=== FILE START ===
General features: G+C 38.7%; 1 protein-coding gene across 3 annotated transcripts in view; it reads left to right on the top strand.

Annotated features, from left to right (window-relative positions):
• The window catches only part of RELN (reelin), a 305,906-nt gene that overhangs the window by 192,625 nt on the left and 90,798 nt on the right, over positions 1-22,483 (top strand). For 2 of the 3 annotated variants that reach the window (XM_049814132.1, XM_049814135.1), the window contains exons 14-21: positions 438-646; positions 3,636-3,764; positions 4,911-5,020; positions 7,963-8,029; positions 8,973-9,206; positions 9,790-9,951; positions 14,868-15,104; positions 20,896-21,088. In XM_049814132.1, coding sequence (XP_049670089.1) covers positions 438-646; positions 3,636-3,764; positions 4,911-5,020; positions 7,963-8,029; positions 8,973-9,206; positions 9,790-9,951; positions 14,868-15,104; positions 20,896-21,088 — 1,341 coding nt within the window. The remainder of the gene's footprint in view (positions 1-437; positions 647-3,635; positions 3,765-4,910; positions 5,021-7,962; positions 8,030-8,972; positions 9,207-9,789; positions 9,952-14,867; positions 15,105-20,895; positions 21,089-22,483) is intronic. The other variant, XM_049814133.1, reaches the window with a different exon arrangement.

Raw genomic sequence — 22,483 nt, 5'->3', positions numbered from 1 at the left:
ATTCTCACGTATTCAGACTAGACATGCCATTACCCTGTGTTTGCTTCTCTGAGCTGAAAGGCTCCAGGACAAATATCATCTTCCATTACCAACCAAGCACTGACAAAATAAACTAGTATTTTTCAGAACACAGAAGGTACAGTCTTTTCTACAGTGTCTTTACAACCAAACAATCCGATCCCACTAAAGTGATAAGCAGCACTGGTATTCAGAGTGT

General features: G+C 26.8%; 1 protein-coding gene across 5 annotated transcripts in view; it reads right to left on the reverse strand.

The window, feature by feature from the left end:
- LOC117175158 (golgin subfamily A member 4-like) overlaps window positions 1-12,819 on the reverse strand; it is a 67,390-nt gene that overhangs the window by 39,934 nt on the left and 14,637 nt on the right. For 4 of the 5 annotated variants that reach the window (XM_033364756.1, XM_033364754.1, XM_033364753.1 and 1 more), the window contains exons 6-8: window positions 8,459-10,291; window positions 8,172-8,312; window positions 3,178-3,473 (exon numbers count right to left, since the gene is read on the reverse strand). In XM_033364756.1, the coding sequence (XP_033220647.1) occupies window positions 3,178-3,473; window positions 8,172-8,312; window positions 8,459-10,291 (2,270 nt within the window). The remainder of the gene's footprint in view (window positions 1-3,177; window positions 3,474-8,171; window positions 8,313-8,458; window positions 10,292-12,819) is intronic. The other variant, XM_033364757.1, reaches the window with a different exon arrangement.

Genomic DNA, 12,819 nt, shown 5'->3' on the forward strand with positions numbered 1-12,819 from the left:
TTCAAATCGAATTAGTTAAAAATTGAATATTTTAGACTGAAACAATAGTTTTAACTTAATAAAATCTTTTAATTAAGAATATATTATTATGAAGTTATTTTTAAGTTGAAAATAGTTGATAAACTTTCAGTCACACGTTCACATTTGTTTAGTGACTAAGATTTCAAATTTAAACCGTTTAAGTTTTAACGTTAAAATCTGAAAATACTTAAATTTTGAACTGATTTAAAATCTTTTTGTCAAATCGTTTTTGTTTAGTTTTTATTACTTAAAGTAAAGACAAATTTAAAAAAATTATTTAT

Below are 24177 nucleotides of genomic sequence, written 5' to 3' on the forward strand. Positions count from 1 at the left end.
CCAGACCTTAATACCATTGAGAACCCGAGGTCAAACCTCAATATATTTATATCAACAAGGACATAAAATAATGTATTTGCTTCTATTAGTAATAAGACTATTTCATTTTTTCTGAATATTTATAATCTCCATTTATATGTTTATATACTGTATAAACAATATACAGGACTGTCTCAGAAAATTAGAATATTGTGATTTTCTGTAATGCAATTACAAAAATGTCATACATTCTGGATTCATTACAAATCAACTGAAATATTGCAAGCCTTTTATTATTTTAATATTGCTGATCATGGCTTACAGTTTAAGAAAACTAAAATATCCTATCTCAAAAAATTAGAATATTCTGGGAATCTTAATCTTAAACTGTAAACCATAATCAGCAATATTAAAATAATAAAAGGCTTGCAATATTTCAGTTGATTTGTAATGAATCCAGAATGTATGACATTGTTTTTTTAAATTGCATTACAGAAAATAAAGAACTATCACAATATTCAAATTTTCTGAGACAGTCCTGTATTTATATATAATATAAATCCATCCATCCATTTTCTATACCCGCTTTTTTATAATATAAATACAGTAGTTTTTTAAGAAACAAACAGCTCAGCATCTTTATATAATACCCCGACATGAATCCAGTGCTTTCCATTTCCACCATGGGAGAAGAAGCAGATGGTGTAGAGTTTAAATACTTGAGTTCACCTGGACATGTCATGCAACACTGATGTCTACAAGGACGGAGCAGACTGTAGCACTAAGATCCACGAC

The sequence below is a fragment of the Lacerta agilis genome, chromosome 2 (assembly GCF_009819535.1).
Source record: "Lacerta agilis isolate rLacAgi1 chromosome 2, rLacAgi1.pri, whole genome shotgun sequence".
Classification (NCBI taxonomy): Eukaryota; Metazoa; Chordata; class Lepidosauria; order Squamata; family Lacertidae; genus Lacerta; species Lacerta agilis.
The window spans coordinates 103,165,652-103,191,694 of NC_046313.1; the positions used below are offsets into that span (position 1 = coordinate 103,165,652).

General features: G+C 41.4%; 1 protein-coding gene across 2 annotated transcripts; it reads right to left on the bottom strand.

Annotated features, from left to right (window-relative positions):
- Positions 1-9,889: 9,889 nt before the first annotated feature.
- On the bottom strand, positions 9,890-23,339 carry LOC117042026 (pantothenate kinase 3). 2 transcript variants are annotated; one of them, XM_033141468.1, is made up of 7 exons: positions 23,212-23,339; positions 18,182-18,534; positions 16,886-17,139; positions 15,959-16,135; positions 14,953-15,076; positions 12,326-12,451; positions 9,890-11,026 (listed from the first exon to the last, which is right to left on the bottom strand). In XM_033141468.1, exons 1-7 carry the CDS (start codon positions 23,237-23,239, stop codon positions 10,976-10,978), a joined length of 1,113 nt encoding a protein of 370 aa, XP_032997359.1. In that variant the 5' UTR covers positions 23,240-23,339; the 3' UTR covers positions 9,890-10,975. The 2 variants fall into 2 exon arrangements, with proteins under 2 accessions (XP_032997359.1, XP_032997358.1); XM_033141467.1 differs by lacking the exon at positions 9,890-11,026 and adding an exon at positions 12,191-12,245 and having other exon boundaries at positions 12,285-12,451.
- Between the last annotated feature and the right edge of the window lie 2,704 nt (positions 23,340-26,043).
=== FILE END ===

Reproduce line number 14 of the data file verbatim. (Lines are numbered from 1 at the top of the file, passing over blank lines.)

Source record: "Lacerta agilis isolate rLacAgi1 chromosome 2, rLacAgi1.pri, whole genome shotgun sequence".